|EMERGENCY BIRTH CONTROL
Should "morning after" pills be available without a prescription?
in this forum:
Would there be a problem with medications that conflict with emergency contraception pills? What about the religious issues involved with making the decision to take this pill? Is there demographic data on who uses this pilot project.
December 29, 1997
A report on the remarkable changes in reproductive technology .
January 22, 1997
Today marks the 24th anniversary of the Supreme Court decision to legalize abortion in Roe V. Wade.
September 19, 1996
The FDA has tentatively approved U.S. sales of the French abortion drug, RU486 .
Browse the Online NewsHour's coverage of health.
Program for Appropriate Technology in Health (PATH)
The Emergency Contraception Website
A question from Douglas M. Lester of Virginia Beach, VA:
I work in the medical care field and I know that the precautions on over-the-counter medications, and prescription medications for that matter, are frequently ignored. There has to be some mechanism in place to prevent some women from taking several of these large doses of hormone pills over a period of a few days. Also something in place to make sure a woman isn't using this medication as a form of birth control. What can be done to take care of this concern?
Jane Hutchings, Director of the Emergency Contraception Pilot Project, answers:
While the issue of over use of emergency contraception is frequently raised, studies that have addressed this issue have found that women do not rely on emergency contraception as their regular method of birth control. The most widely used emergency contraceptive formulations, containing both estrogen and progestin, cause nausea in 30%-50% of users and vomiting in 15% to 25% of users. Although these and other reported complaints such as breast tenderness, fatigue and headache subside within a day or two, few women would elect to experience these side effects on a regular basis. In fact, 86% of women surveyed who received emergency contraceptive pills directly from a pharmacist in our project had never used emergency contraception before. Over half of the women in the survey (52%) used emergency contraceptive pills because their regular contraceptive method had failed.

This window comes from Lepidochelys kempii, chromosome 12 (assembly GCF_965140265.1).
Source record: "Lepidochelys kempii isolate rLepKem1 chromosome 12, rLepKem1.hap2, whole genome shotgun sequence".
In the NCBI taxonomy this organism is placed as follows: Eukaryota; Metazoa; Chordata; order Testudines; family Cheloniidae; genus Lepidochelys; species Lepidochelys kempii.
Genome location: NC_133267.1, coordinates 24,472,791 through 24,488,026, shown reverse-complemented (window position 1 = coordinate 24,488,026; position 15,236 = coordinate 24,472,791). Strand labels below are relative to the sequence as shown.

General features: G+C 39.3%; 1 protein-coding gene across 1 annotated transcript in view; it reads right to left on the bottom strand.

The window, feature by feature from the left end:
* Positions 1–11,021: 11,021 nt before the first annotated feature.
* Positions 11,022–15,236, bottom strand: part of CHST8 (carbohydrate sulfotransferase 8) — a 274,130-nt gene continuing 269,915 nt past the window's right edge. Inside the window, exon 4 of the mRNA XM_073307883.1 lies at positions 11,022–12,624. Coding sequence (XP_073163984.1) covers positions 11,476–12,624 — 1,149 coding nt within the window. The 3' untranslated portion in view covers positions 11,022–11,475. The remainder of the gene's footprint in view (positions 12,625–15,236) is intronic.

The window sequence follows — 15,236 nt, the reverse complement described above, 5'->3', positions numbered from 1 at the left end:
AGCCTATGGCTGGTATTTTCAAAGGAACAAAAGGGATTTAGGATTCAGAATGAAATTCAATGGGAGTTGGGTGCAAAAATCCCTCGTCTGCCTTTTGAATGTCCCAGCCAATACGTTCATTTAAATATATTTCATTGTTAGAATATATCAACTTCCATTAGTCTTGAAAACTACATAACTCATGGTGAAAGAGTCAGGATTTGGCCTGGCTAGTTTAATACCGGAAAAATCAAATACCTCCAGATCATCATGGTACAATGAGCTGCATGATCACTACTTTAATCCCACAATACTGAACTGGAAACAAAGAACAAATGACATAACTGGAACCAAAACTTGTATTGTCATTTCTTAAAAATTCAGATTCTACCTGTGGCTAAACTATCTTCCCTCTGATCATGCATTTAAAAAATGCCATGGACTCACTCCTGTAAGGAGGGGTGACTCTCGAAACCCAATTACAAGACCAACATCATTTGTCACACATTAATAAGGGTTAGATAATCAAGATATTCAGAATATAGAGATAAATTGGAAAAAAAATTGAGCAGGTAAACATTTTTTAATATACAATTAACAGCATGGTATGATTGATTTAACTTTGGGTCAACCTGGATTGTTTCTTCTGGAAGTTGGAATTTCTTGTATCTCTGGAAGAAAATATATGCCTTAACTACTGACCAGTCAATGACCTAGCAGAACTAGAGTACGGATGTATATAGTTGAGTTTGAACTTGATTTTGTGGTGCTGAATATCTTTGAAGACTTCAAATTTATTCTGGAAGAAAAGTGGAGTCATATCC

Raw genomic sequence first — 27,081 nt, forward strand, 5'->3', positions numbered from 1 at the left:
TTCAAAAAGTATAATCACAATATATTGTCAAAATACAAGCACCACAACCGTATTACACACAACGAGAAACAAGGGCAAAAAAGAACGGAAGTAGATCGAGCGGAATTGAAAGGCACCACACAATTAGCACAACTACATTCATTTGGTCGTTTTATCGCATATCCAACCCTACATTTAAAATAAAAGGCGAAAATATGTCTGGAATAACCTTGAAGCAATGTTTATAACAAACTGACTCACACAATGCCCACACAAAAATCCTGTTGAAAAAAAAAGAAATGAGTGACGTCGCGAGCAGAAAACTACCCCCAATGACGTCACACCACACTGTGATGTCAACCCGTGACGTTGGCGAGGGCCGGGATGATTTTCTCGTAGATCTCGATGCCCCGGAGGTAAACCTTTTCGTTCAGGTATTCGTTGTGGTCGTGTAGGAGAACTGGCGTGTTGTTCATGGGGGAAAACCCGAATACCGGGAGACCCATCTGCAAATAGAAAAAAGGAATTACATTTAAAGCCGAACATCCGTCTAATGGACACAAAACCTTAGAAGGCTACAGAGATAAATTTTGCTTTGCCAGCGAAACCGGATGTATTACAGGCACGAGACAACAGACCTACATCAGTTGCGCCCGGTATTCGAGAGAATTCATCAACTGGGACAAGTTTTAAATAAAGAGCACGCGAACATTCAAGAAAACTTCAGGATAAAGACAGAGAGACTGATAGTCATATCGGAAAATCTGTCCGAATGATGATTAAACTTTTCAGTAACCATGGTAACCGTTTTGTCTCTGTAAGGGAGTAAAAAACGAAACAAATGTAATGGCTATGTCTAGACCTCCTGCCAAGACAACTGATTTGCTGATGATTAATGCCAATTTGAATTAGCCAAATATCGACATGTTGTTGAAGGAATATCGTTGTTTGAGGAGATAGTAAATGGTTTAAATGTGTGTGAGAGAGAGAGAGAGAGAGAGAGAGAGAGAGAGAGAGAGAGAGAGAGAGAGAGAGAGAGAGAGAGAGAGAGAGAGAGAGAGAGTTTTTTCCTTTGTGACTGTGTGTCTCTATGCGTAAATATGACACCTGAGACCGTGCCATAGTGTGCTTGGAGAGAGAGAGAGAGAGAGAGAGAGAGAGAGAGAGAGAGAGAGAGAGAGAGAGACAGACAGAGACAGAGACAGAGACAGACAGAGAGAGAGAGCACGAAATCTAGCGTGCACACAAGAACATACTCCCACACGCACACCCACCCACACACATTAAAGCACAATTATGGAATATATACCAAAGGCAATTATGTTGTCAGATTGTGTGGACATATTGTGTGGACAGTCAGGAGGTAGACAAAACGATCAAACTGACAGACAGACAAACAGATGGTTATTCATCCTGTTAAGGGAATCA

Additionally emergency contraceptive pills are about 75% effective at preventing pregnancy which is less effective that most other contraceptive methods and, unlike some other contraceptives, do not protect against sexually transmitted diseases. In the pilot project, emergency contraceptive pills are not available over the counter, but are prescribed directly by a pharmacist. This gives the pharmacist an opportunity to counsel women on ongoing contraceptive use and to refer women to a contraceptive provider, as necessary. We feel this contraceptive counseling and referral is a critical role for pharmacists involved in the project.
It is important to note also, however, that repeated use of emergency contraceptive pills is not known to pose a health risk and is not a logical reason to deny women access to this treatment.
Dr. Tom Norris, Associate Dean and Professor of Family Medicine at the University of Washington School of Medicine, answers:
In this project the medications are dispensed by trained pharmacists or physicians. Mr Lester's point is well taken that the proper use and dosage of the drugs is important. By using trained health care professionals to dispense the medications in this project, we are attempting to promote proper usage.